As the world celebrates International Women’s Day, women living in forest areas in the Congo Basin struggle against deforestation, which is a real obstacle to their development. But digital technology can and should be used to promote indigenous peoples’ rights. 

Yaoundé/ Kinshasa, March 8, 2023: In Campo, Cameroon, and North Kivu, DRC, indigenous women are struggling to celebrate International Women’s Day like many other women around the world. In Cameroon, just a few months before this day dedicated to women’s rights, their plantations were savagely devastated by elephants, leaving them in total disarray. This phenomenon has increased in this area, especially since Camvert began its deforestation operations. 

When you clear and plant, the elephants don’t come. But since Camvert appeared, we have lost everything. The living conditions that are imposed on us by the abusive cutting of trees in our forests make life difficult. Many women like me sell products from the forest or make a living from traditional medicine. It’s hard to have to go and buy frozen fish, whereas in the past we used to catch it in the river,” says Marie Thérèse, an indigenous Bagyeli woman.

In DRC, the threat remains constant with calls for tenders for 27 oil blocks and three gas blocks straddling sensitive areas such as peatlands and protected areas. 

We are scared here since our Minister of Hydrocarbons decided to launch a call for tenders for 27 oil blocks. The exploitation will result in the cutting down of our forests. We will lose everything if nothing is done to stop this. The Congolese government must think of our interests as well,” says an anonymous source from North Kivu.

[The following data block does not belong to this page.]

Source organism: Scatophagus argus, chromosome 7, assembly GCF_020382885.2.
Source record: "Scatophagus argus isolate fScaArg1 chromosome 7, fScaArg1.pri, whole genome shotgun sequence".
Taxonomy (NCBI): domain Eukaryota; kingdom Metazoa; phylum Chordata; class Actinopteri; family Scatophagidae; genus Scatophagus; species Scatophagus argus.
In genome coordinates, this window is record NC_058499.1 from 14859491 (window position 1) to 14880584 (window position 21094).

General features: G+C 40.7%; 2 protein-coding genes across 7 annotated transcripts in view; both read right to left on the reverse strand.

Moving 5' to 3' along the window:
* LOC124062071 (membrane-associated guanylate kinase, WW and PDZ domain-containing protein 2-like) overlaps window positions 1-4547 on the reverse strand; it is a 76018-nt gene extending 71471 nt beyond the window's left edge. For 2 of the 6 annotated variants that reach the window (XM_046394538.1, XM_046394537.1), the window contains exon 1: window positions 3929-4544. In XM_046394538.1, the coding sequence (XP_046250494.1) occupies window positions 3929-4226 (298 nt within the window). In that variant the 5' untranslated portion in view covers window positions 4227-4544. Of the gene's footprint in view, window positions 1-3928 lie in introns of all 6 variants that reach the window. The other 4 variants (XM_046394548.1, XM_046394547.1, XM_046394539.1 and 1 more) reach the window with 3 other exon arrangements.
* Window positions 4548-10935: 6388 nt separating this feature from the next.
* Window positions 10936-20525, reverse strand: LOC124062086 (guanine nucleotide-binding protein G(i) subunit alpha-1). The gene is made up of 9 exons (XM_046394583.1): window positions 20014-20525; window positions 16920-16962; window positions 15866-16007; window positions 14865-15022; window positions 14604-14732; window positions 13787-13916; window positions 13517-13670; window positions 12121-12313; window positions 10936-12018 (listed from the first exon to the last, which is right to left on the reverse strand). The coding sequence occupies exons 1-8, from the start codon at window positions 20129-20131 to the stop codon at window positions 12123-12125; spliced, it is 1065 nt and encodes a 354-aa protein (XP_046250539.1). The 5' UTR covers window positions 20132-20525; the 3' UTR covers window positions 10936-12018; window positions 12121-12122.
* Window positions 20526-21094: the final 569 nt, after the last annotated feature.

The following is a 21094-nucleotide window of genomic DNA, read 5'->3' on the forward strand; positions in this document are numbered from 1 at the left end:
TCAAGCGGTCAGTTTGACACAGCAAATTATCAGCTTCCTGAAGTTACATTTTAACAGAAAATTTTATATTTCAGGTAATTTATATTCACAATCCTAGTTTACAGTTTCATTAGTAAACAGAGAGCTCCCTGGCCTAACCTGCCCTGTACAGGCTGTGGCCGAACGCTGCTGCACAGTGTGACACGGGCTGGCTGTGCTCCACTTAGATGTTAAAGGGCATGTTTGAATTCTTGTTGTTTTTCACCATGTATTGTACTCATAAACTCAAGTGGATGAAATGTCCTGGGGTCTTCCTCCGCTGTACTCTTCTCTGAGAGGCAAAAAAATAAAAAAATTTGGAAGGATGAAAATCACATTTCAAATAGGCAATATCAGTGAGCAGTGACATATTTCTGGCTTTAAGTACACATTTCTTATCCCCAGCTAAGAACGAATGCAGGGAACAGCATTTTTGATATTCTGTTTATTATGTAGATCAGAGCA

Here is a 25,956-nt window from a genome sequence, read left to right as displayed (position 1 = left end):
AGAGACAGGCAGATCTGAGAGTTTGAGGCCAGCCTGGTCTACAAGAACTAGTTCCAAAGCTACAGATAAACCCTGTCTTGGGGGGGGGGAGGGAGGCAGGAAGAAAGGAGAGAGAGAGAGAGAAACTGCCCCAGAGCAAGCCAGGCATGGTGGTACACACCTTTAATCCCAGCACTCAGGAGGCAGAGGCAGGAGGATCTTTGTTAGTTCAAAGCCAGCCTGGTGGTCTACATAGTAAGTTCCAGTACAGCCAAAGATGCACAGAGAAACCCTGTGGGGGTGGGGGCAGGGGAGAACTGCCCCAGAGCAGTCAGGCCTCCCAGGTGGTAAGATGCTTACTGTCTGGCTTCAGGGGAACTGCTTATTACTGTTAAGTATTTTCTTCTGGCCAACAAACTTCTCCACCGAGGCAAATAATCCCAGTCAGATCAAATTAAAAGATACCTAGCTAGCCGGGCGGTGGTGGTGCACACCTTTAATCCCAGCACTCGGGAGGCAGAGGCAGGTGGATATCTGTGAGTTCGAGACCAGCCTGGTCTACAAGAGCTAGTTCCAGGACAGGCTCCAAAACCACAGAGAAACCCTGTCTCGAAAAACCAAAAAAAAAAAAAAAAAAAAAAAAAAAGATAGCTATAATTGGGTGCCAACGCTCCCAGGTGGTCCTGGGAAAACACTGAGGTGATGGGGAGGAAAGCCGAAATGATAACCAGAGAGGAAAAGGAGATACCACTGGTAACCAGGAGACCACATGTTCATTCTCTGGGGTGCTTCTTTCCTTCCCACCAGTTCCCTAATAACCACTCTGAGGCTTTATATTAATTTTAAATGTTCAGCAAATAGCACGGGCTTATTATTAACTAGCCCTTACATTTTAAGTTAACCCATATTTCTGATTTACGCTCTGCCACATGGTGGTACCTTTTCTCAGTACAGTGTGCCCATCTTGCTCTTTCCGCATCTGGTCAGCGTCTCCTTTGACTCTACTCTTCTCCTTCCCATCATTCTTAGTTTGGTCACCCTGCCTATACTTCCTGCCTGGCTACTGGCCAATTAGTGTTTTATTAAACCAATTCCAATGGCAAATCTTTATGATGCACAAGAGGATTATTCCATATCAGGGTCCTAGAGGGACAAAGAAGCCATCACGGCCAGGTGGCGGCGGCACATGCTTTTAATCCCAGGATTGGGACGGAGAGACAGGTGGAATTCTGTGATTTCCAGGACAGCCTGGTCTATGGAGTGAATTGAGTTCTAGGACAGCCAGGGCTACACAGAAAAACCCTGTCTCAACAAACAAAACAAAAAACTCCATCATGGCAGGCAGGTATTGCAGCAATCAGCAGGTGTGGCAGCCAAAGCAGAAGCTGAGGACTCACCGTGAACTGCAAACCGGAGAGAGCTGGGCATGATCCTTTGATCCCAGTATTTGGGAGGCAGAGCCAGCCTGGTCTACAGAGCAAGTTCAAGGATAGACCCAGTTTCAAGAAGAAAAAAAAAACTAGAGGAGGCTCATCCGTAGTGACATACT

Indigenous women enjoy and practice fishing, hunting, and the gathering and collection of non-timber forest products. These activities allow them to support themselves and their families. Because there are few hospitals in their communities, they often resort to using tree bark to treat themselves in case of illness. 

“The indigenous women are asking the Minister for the Promotion of Women and the Family and the Minister of Social Affairs to advocate on their behalf, so that this deforestation is stopped. In some of our villages, there is not even shade to rest in… and we can’t do it in the plantations. But if we have access to and are trained in the use of digital technology, for example, we will be able to use it to denounce the injustices that we have sometimes been powerless to address,” adds Marie Thérèse.

“This year International Women’s Day must be an opportunity for our governments to focus on the problems faced by women in forest communities, who often seem to be forgotten when all the celebrations are concentrated in large metropolitan areas. As digital technology becomes more popular, we hope that it will also be used to enable indigenous women to speak out against the injustices they face and to expose the impact of deforestation on their lives,” says Irene Wabiwa Betoko, International Project Manager for the Congo Basin for Greenpeace Africa.

CTA: Support the indigenous women of the Congo Basin in their fight to protect their forests.

Luchelle Feukeng
Communications Officer, Greenpeace Africa
Email: [email protected] 
Phone: +237 656 46 35 45 (WhatsApp)

Raphael Mavambu 
Media and Communication Consultant, Greenpeace Africa, 
Email: [email protected]  

Irene Wabiwa Bekoto
International Congo Basin Project Manager, Greenpeace Africa.
Email: [email protected]